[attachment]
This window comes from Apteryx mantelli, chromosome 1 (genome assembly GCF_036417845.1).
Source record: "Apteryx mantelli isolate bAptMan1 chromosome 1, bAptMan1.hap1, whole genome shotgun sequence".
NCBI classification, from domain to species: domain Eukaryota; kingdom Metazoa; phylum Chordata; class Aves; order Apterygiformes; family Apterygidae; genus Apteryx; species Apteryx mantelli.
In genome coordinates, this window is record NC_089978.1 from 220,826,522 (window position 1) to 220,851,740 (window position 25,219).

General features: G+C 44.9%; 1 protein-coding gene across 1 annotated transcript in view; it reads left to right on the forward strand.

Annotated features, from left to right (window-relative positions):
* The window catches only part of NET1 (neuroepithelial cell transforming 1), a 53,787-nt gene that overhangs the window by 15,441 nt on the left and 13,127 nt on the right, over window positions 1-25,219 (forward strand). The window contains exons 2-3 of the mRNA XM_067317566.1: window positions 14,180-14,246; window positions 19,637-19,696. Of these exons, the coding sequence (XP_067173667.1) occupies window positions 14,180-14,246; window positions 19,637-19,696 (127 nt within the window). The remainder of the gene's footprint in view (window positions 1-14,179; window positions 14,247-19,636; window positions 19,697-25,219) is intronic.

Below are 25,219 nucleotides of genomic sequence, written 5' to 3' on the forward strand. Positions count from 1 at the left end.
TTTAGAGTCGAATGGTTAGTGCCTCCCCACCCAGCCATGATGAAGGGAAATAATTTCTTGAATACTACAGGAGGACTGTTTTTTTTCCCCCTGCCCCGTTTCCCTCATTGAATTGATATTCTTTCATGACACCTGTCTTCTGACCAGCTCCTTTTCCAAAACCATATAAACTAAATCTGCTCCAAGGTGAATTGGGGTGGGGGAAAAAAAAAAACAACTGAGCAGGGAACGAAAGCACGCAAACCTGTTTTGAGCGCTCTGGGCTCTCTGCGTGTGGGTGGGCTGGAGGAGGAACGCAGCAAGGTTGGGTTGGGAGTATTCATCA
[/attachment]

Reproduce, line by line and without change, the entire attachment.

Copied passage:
This window comes from Apteryx mantelli, chromosome 1 (genome assembly GCF_036417845.1).
Source record: "Apteryx mantelli isolate bAptMan1 chromosome 1, bAptMan1.hap1, whole genome shotgun sequence".
NCBI classification, from domain to species: domain Eukaryota; kingdom Metazoa; phylum Chordata; class Aves; order Apterygiformes; family Apterygidae; genus Apteryx; species Apteryx mantelli.
In genome coordinates, this window is record NC_089978.1 from 220,826,522 (window position 1) to 220,851,740 (window position 25,219).

General features: G+C 44.9%; 1 protein-coding gene across 1 annotated transcript in view; it reads left to right on the forward strand.

Annotated features, from left to right (window-relative positions):
* The window catches only part of NET1 (neuroepithelial cell transforming 1), a 53,787-nt gene that overhangs the window by 15,441 nt on the left and 13,127 nt on the right, over window positions 1-25,219 (forward strand). The window contains exons 2-3 of the mRNA XM_067317566.1: window positions 14,180-14,246; window positions 19,637-19,696. Of these exons, the coding sequence (XP_067173667.1) occupies window positions 14,180-14,246; window positions 19,637-19,696 (127 nt within the window). The remainder of the gene's footprint in view (window positions 1-14,179; window positions 14,247-19,636; window positions 19,697-25,219) is intronic.

Below are 25,219 nucleotides of genomic sequence, written 5' to 3' on the forward strand. Positions count from 1 at the left end.
TTTAGAGTCGAATGGTTAGTGCCTCCCCACCCAGCCATGATGAAGGGAAATAATTTCTTGAATACTACAGGAGGACTGTTTTTTTTCCCCCTGCCCCGTTTCCCTCATTGAATTGATATTCTTTCATGACACCTGTCTTCTGACCAGCTCCTTTTCCAAAACCATATAAACTAAATCTGCTCCAAGGTGAATTGGGGTGGGGGAAAAAAAAAAACAACTGAGCAGGGAACGAAAGCACGCAAACCTGTTTTGAGCGCTCTGGGCTCTCTGCGTGTGGGTGGGCTGGAGGAGGAACGCAGCAAGGTTGGGTTGGGAGTATTCATCA